Inhibition of hSGLT1 transport currents which were induced by α‐methylglucose (1mM) in the presence of individual HPLC fractions in natural concentration ratios prepared from Gymnema sylvestre fraction II‐2
By far the highest SGLT1 inhibition rates of 45 and 48%, respectively, were found for the HPLC fractions 22 and 24, the structures of which were identified by means of LC-MS/MS, UPLC-TOF-MS and 1D/2D-NMR experiments as gymnemic acid V (1) and XV (2) (Figure 4).
Chemical structures of hSGLT inhibitors gymnemic acid V (1) and gymnemic acid XV (2)
Although gymnemic acids have been reported to decrease blood glucose level in rats after an oral glucose load, the mechanism of action was unclear. Using the hSGLT1 bioassay, this study demonstrates gymnemic acids as high-affinity SGLT1 inhibitors, amongst which gymnemic acid V and XV were found as the key molecules, with the strongest GLT1 inhibitory activity, in Gymnema sylvestre. As SGLT1 is found in high levels in brush-border membranes of the intestinal epithelial cells, our findings demonstrate the potential of these triterpenoid-saponins for inhibition of electrogenic glucose uptake in the GI tract.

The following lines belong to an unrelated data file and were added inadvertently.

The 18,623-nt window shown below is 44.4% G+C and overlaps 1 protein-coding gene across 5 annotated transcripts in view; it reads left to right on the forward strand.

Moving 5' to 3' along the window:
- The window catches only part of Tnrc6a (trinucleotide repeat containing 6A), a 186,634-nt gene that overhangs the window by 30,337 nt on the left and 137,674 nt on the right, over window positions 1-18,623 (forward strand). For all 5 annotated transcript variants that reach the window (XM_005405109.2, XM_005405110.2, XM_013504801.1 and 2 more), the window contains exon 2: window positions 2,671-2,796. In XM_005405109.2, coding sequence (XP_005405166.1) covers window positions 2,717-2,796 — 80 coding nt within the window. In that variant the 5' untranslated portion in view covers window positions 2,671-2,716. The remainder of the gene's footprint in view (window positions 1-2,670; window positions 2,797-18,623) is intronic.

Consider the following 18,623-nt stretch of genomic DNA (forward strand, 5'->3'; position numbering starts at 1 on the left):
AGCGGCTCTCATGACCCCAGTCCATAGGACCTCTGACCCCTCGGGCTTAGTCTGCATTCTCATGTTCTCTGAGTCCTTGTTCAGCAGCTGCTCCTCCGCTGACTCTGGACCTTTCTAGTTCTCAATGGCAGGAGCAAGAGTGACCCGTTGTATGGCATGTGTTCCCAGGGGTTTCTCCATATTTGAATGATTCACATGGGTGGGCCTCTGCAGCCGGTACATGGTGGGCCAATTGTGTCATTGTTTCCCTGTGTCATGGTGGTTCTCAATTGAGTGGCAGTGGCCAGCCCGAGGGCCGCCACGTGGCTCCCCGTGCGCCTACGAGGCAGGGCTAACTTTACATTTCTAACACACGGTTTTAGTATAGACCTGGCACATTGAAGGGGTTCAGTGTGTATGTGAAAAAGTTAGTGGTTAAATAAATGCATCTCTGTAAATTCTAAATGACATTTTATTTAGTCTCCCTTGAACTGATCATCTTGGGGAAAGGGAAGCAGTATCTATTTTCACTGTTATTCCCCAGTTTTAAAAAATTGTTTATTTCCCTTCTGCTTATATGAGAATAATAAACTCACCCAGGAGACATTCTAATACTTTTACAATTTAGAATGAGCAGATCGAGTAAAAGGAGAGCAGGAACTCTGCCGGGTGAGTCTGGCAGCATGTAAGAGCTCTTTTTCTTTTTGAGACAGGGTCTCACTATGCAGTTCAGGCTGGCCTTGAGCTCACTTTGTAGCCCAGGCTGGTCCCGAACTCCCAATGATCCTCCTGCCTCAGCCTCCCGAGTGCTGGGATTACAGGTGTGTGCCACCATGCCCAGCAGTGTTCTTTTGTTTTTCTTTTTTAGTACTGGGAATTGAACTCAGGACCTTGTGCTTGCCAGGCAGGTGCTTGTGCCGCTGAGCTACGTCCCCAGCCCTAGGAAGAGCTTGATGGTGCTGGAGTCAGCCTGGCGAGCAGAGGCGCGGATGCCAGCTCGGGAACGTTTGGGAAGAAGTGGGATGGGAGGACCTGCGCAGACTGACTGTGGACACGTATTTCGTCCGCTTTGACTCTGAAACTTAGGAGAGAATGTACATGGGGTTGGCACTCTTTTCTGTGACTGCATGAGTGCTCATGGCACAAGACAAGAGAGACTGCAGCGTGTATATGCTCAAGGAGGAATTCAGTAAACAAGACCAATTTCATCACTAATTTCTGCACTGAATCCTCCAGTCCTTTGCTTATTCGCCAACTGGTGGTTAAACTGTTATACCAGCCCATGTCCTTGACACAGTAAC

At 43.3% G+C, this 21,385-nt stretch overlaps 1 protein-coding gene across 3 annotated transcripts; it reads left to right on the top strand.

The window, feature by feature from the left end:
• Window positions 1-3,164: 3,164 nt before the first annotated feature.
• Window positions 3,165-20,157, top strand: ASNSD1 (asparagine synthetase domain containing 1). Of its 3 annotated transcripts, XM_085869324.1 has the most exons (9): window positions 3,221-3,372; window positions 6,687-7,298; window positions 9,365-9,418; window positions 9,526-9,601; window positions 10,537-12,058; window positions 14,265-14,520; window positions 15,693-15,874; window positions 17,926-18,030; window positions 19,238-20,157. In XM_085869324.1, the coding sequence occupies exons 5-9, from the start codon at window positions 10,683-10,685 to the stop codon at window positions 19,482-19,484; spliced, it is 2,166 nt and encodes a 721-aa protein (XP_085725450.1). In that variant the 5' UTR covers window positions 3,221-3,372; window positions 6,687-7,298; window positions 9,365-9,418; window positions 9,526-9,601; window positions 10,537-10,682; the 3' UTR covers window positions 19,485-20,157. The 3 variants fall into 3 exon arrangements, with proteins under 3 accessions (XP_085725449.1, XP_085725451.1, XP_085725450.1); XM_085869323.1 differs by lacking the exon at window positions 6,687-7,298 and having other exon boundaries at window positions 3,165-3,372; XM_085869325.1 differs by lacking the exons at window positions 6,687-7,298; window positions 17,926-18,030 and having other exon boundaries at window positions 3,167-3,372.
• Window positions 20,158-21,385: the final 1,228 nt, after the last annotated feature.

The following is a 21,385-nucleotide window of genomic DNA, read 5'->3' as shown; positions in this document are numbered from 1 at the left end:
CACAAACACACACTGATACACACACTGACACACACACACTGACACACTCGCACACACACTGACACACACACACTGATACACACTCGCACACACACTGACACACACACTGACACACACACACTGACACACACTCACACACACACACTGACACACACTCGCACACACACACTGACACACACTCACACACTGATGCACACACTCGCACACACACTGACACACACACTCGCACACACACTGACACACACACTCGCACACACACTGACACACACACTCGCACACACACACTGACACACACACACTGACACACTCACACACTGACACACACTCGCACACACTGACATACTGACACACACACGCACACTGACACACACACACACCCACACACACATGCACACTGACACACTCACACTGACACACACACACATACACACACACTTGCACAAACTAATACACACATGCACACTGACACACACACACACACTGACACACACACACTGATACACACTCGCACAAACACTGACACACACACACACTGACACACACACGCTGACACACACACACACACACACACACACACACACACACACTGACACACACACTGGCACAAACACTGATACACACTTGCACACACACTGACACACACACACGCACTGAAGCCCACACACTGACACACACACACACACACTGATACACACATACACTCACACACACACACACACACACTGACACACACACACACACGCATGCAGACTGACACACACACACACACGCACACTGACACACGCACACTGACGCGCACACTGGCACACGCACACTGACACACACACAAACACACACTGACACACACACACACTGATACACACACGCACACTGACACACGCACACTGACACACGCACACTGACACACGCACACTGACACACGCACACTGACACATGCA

Yu Wang, Corinna Dawid, Stephen Pickrahn are Research Associates, Thomas Hofmann is the Head of the Chair of Food Chemistry and Molecular Sensory Science, at Technische Universität München, Freising, Germany. Gabor Kottra is a Research Associate, Hannelore Daniel is the Head of the Chair of Physiology of Human Nutrition, Research Center for Nutrition and Food Science, Molecular Nutrition Unit, Technische Universität München, Freising, Germany. Alison Wake is Product Manager for Genevac Ltd (part of SP Scientific) Ipswich, UK.
Y. Wang, et al., 'Gymnemic Acids Inhibit Sodium-Dependent Glucose Transporter 1,' J. Agric. Food Chem. 62, 5925‐5931 (2014).